In January 2008, Reach performed as guest artist with the Howard Paul Trio[42] at the Jazz Corner[43] on Hilton Head Island, South Carolina, a venue he returned to with his own trio on October 3 and 4.[44]

2008-2010 Performances

Left to Right: Ray Reach, Chuck Leavell and Peter Wolf at the 2008 BAMA Awards in Birmingham, Alabama.
Left to Right: Ray Reach, trumpeter Ken Watters, bassist Jim Ferguson, drummer Bill Goodwin and guitarist Tom Wolfe at the 2008 W C Handy Music Festival in Florence, Alabama.

Reach is president of the Birmingham-based music production company, Magic CIty Music Productions. He learned music production skills by working with and observing the producers he worked for over the years in various studios around the Southeast, including (in Birmingham) Sound of Birmingham,[29] Boutwell Studios,[30] Bates Brothers Recording,[31] Audiostate 55 Recording Studio,[32] Prestige Productions and PolyMusic Recording; in the Muscle Shoals, Alabama area: Quinvy Studios, FAME Studios; and in the Dallas, Texas area: Sound Logic Recording, Goodnight Audio, Sound Southwest, Crystal Clear Sound,[33] T M Communications,[34] Toby Arnold and Associates,[35] Zimmersmith Productions, and Dallas Sound Lab. He has been associated with highly skilled producers and engineers, such as Ed Boutwell,[36] Gaston Nichols,[37] Noah White, Kenny Wallis, Eric Bates,[38] Mark Harrelson, Chet Bennett,[39] Phil York,[40] Danny Brown, Blake English, James Bevelle, John Conner, Jr., Dan Rudin[41] and Barry Beckett (of the Muscle Shoals Rhythm Section).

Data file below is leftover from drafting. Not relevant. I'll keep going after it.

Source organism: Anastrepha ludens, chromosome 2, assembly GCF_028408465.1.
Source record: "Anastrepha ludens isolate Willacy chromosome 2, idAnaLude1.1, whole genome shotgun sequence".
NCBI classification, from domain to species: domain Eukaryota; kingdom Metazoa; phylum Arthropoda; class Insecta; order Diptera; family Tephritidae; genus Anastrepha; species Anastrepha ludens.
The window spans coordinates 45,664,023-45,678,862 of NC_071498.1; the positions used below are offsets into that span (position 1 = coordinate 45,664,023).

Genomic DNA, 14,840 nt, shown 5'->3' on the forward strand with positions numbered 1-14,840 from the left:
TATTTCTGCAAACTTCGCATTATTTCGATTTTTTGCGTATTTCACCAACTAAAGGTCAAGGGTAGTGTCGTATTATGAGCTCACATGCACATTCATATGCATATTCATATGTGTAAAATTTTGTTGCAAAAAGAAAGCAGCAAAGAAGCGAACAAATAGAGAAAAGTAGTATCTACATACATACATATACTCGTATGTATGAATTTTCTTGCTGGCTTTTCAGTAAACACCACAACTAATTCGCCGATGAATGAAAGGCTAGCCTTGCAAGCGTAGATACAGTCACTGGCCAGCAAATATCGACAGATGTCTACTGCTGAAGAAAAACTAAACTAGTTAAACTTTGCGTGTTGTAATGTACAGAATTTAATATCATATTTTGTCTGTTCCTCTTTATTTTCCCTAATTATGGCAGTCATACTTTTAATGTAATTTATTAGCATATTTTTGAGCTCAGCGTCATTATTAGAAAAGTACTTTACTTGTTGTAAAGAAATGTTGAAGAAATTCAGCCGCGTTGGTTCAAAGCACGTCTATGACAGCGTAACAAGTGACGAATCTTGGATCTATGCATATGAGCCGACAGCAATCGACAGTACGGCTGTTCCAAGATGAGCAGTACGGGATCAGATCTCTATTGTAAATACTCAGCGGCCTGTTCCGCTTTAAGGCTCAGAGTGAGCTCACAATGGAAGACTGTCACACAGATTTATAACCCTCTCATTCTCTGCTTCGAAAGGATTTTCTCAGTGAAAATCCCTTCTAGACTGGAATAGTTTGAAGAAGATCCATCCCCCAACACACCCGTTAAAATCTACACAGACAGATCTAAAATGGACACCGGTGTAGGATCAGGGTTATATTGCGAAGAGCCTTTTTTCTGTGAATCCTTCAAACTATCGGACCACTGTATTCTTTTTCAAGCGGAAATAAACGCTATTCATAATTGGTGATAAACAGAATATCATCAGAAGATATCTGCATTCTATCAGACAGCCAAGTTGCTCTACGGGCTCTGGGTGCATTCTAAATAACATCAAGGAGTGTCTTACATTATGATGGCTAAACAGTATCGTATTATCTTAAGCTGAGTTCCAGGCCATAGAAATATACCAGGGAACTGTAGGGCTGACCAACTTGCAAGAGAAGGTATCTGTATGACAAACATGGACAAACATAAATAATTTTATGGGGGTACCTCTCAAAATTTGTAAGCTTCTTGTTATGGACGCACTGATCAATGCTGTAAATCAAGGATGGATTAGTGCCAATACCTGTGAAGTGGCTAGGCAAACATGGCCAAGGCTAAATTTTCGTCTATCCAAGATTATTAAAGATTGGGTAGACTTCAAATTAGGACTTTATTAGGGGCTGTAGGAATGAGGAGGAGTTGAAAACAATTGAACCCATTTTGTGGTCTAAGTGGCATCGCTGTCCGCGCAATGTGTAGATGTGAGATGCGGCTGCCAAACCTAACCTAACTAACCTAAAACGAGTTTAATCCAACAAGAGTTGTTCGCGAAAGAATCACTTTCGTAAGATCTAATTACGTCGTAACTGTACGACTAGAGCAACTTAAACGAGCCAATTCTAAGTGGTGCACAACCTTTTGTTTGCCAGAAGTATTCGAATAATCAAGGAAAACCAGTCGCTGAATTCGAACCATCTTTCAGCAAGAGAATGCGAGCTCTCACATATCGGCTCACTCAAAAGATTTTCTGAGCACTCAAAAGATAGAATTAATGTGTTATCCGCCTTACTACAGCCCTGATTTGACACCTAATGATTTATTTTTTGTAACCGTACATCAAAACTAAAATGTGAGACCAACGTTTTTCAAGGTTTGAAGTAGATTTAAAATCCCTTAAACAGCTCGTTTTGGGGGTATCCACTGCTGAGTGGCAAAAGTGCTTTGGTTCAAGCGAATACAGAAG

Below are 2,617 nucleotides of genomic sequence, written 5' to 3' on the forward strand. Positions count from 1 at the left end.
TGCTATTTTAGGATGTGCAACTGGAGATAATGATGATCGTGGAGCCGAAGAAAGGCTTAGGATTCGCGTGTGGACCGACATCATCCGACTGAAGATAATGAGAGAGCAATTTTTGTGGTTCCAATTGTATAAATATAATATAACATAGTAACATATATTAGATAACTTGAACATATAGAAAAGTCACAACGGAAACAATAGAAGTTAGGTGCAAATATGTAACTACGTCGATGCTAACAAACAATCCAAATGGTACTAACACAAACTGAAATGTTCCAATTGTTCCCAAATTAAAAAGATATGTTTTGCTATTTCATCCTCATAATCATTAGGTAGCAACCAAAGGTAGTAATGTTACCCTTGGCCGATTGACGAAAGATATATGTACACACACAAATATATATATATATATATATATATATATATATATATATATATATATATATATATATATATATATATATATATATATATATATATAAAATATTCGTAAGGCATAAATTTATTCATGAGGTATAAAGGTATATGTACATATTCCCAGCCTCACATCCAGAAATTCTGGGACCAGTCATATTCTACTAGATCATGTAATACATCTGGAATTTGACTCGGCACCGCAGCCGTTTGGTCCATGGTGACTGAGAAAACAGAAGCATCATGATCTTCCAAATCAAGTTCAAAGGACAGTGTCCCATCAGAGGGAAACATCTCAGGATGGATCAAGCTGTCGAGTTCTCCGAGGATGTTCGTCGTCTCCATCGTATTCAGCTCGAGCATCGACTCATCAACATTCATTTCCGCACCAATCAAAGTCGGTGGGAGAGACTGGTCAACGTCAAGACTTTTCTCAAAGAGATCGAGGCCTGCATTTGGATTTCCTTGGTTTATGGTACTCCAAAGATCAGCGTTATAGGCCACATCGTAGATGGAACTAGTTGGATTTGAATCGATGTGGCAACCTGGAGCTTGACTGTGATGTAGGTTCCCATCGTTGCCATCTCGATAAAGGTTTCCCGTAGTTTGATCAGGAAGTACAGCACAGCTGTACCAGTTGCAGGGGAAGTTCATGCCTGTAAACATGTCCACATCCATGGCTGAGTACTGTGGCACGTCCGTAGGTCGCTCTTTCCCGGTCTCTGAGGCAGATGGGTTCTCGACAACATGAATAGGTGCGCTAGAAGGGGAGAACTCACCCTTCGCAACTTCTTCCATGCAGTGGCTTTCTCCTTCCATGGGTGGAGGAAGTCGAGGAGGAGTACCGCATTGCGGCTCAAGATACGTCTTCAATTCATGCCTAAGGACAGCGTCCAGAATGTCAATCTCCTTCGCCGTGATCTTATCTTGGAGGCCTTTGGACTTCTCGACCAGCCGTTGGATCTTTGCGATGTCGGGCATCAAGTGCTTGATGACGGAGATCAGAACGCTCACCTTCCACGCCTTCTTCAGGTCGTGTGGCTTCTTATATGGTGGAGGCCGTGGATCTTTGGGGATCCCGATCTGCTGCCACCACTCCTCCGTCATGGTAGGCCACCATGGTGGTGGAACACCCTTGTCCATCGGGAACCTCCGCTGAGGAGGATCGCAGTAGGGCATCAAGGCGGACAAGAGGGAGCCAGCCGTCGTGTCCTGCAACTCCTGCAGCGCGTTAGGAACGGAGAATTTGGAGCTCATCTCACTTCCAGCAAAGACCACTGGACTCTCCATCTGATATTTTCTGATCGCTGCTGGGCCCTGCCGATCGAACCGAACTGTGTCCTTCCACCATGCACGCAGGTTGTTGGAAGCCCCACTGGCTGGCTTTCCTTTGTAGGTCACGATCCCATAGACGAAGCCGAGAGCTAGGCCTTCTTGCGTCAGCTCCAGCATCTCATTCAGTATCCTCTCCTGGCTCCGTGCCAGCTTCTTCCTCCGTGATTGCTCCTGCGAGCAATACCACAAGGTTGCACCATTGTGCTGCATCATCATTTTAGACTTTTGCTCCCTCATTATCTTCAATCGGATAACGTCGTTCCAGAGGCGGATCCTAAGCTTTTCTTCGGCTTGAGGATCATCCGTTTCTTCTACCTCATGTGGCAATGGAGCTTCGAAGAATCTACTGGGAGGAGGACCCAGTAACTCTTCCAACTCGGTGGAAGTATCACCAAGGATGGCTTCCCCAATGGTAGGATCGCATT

Music production

Left to Right: Lou Marini, Ray Reach and Ernie Stires at a reception following a Carnegie Hall concert which featured the music of Trey Anastasio and Ernie Stires, 2004.